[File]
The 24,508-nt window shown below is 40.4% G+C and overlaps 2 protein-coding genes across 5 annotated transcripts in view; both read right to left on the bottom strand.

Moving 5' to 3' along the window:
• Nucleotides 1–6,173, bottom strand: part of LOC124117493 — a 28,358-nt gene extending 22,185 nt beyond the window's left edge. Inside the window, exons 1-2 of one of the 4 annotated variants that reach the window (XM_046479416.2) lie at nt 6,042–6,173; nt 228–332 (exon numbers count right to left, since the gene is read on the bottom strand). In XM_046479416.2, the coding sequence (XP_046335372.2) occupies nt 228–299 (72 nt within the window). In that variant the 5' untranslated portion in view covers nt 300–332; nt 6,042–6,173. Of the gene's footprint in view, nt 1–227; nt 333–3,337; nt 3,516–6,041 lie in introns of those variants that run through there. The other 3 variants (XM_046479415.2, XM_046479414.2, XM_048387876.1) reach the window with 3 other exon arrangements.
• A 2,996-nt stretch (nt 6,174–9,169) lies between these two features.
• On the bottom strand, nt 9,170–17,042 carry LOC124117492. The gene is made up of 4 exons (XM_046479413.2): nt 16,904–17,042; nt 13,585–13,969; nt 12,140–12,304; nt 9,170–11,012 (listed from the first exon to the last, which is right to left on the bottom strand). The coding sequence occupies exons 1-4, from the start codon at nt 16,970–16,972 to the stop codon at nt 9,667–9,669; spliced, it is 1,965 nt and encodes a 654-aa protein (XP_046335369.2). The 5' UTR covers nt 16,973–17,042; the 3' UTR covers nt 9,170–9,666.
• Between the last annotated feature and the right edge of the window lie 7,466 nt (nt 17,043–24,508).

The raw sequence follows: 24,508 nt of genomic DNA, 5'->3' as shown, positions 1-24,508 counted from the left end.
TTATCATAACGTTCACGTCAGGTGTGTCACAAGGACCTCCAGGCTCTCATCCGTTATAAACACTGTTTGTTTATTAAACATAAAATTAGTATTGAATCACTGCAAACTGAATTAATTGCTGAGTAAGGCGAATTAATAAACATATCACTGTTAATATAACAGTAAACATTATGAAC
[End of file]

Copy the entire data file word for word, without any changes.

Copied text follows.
The 24,508-nt window shown below is 40.4% G+C and overlaps 2 protein-coding genes across 5 annotated transcripts in view; both read right to left on the bottom strand.

Moving 5' to 3' along the window:
• Nucleotides 1–6,173, bottom strand: part of LOC124117493 — a 28,358-nt gene extending 22,185 nt beyond the window's left edge. Inside the window, exons 1-2 of one of the 4 annotated variants that reach the window (XM_046479416.2) lie at nt 6,042–6,173; nt 228–332 (exon numbers count right to left, since the gene is read on the bottom strand). In XM_046479416.2, the coding sequence (XP_046335372.2) occupies nt 228–299 (72 nt within the window). In that variant the 5' untranslated portion in view covers nt 300–332; nt 6,042–6,173. Of the gene's footprint in view, nt 1–227; nt 333–3,337; nt 3,516–6,041 lie in introns of those variants that run through there. The other 3 variants (XM_046479415.2, XM_046479414.2, XM_048387876.1) reach the window with 3 other exon arrangements.
• A 2,996-nt stretch (nt 6,174–9,169) lies between these two features.
• On the bottom strand, nt 9,170–17,042 carry LOC124117492. The gene is made up of 4 exons (XM_046479413.2): nt 16,904–17,042; nt 13,585–13,969; nt 12,140–12,304; nt 9,170–11,012 (listed from the first exon to the last, which is right to left on the bottom strand). The coding sequence occupies exons 1-4, from the start codon at nt 16,970–16,972 to the stop codon at nt 9,667–9,669; spliced, it is 1,965 nt and encodes a 654-aa protein (XP_046335369.2). The 5' UTR covers nt 16,973–17,042; the 3' UTR covers nt 9,170–9,666.
• Between the last annotated feature and the right edge of the window lie 7,466 nt (nt 17,043–24,508).

The raw sequence follows: 24,508 nt of genomic DNA, 5'->3' as shown, positions 1-24,508 counted from the left end.
TTATCATAACGTTCACGTCAGGTGTGTCACAAGGACCTCCAGGCTCTCATCCGTTATAAACACTGTTTGTTTATTAAACATAAAATTAGTATTGAATCACTGCAAACTGAATTAATTGCTGAGTAAGGCGAATTAATAAACATATCACTGTTAATATAACAGTAAACATTATGAAC